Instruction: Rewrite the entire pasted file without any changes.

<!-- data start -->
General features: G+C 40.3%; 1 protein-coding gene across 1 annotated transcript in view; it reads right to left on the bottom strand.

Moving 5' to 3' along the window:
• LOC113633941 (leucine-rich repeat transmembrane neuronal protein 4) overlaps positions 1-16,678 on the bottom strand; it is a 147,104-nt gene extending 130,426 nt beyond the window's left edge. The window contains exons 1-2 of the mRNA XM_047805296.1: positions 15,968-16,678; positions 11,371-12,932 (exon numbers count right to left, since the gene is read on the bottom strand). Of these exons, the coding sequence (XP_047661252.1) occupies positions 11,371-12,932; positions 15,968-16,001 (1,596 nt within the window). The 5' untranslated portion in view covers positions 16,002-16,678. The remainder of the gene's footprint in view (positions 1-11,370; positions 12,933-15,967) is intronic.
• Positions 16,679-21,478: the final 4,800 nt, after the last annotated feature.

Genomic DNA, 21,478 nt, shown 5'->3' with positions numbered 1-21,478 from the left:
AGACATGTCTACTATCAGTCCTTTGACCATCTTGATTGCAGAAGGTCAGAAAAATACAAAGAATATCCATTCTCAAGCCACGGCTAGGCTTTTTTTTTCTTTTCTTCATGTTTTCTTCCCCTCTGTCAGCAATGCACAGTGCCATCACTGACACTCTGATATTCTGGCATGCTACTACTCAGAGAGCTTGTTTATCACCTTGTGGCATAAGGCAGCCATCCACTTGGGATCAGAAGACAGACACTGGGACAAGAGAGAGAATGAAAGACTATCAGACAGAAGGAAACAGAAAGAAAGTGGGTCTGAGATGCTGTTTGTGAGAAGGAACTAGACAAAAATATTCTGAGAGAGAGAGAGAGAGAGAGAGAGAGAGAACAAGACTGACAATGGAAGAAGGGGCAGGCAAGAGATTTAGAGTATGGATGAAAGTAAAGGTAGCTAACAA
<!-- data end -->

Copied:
General features: G+C 40.3%; 1 protein-coding gene across 1 annotated transcript in view; it reads right to left on the bottom strand.

Moving 5' to 3' along the window:
• LOC113633941 (leucine-rich repeat transmembrane neuronal protein 4) overlaps positions 1-16,678 on the bottom strand; it is a 147,104-nt gene extending 130,426 nt beyond the window's left edge. The window contains exons 1-2 of the mRNA XM_047805296.1: positions 15,968-16,678; positions 11,371-12,932 (exon numbers count right to left, since the gene is read on the bottom strand). Of these exons, the coding sequence (XP_047661252.1) occupies positions 11,371-12,932; positions 15,968-16,001 (1,596 nt within the window). The 5' untranslated portion in view covers positions 16,002-16,678. The remainder of the gene's footprint in view (positions 1-11,370; positions 12,933-15,967) is intronic.
• Positions 16,679-21,478: the final 4,800 nt, after the last annotated feature.

Genomic DNA, 21,478 nt, shown 5'->3' with positions numbered 1-21,478 from the left:
AGACATGTCTACTATCAGTCCTTTGACCATCTTGATTGCAGAAGGTCAGAAAAATACAAAGAATATCCATTCTCAAGCCACGGCTAGGCTTTTTTTTTCTTTTCTTCATGTTTTCTTCCCCTCTGTCAGCAATGCACAGTGCCATCACTGACACTCTGATATTCTGGCATGCTACTACTCAGAGAGCTTGTTTATCACCTTGTGGCATAAGGCAGCCATCCACTTGGGATCAGAAGACAGACACTGGGACAAGAGAGAGAATGAAAGACTATCAGACAGAAGGAAACAGAAAGAAAGTGGGTCTGAGATGCTGTTTGTGAGAAGGAACTAGACAAAAATATTCTGAGAGAGAGAGAGAGAGAGAGAGAGAGAGAACAAGACTGACAATGGAAGAAGGGGCAGGCAAGAGATTTAGAGTATGGATGAAAGTAAAGGTAGCTAACAA